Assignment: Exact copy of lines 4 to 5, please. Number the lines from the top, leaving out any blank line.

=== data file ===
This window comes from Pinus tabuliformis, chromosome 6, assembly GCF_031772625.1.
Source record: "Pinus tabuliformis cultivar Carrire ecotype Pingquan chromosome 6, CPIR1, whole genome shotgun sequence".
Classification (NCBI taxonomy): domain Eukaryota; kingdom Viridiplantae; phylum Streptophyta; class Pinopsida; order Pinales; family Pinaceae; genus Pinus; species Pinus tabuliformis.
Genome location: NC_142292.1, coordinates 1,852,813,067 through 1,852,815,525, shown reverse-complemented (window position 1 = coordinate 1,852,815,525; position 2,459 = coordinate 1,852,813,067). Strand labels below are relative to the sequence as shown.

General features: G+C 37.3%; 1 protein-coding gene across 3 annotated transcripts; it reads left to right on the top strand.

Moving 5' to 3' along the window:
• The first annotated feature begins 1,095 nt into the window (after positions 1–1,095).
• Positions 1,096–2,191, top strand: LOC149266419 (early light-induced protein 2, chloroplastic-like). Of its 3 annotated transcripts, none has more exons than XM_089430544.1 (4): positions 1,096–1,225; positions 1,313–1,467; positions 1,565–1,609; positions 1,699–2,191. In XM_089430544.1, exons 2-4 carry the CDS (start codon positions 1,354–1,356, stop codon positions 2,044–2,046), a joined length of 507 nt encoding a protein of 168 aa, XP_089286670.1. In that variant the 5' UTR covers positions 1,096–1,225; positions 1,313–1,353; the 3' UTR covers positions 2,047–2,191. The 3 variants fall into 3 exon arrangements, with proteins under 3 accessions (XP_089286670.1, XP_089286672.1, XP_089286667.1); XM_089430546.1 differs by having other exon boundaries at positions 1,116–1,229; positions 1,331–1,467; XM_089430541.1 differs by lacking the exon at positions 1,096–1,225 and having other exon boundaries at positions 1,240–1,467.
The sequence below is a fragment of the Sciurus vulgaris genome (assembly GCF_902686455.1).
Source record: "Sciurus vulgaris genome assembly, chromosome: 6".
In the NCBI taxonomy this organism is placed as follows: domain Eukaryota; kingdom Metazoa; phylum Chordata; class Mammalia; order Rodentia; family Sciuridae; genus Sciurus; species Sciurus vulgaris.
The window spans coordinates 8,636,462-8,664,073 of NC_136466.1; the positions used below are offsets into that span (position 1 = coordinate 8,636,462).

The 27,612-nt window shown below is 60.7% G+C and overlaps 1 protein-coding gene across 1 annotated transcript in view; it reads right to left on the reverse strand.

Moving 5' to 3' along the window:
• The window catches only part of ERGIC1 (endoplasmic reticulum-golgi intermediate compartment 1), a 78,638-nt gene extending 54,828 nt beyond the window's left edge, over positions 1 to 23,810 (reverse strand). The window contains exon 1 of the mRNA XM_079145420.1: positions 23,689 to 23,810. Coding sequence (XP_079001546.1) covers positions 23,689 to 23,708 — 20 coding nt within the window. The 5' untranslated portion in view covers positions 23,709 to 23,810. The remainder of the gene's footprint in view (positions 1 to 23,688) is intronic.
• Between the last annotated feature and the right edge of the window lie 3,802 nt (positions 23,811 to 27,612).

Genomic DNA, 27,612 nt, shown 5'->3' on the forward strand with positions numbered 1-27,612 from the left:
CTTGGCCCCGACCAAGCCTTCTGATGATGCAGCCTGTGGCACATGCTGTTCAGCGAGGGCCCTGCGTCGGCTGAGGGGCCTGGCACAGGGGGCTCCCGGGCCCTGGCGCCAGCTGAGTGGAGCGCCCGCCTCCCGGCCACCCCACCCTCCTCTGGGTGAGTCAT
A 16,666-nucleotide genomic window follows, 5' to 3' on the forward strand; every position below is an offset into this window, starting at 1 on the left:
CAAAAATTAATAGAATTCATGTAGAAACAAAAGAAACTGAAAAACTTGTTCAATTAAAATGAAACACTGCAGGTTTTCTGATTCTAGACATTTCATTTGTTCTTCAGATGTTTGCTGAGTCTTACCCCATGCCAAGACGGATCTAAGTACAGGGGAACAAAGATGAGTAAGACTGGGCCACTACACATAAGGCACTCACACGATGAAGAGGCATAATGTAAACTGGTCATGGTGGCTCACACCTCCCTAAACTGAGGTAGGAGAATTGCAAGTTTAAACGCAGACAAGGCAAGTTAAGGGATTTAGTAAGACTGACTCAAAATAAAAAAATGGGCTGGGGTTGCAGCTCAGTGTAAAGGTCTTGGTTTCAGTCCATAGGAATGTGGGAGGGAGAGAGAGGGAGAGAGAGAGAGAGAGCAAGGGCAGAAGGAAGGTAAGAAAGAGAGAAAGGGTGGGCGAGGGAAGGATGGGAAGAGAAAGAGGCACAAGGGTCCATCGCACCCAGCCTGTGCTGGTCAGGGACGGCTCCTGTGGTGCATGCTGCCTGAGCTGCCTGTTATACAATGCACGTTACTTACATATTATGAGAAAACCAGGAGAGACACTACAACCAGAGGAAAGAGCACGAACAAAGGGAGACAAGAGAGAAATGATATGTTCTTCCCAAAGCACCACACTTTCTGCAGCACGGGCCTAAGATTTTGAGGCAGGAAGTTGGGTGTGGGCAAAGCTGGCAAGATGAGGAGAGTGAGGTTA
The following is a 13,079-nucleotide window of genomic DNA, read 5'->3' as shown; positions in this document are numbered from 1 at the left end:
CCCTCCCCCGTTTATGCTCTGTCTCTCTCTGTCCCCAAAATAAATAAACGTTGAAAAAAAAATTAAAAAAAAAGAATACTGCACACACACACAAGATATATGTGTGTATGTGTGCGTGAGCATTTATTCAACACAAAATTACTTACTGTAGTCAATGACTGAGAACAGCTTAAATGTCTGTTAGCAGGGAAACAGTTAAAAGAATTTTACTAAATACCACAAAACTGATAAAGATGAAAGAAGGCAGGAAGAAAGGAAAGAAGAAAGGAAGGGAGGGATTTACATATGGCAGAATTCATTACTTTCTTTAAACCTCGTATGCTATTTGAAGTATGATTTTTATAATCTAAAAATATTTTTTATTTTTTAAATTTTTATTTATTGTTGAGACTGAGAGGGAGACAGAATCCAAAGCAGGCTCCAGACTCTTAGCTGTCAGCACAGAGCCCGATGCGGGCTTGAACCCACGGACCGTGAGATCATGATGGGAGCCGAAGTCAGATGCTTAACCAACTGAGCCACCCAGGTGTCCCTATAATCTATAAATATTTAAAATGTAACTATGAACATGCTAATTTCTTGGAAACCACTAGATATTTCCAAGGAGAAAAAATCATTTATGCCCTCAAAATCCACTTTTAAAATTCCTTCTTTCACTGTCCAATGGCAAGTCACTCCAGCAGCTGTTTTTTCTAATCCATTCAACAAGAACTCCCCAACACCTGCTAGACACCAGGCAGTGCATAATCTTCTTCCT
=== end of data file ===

Genome location: NC_142292.1, coordinates 1,852,813,067 through 1,852,815,525, shown reverse-complemented (window position 1 = coordinate 1,852,815,525; position 2,459 = coordinate 1,852,813,067). Strand labels below are relative to the sequence as shown.

General features: G+C 37.3%; 1 protein-coding gene across 3 annotated transcripts; it reads left to right on the top strand.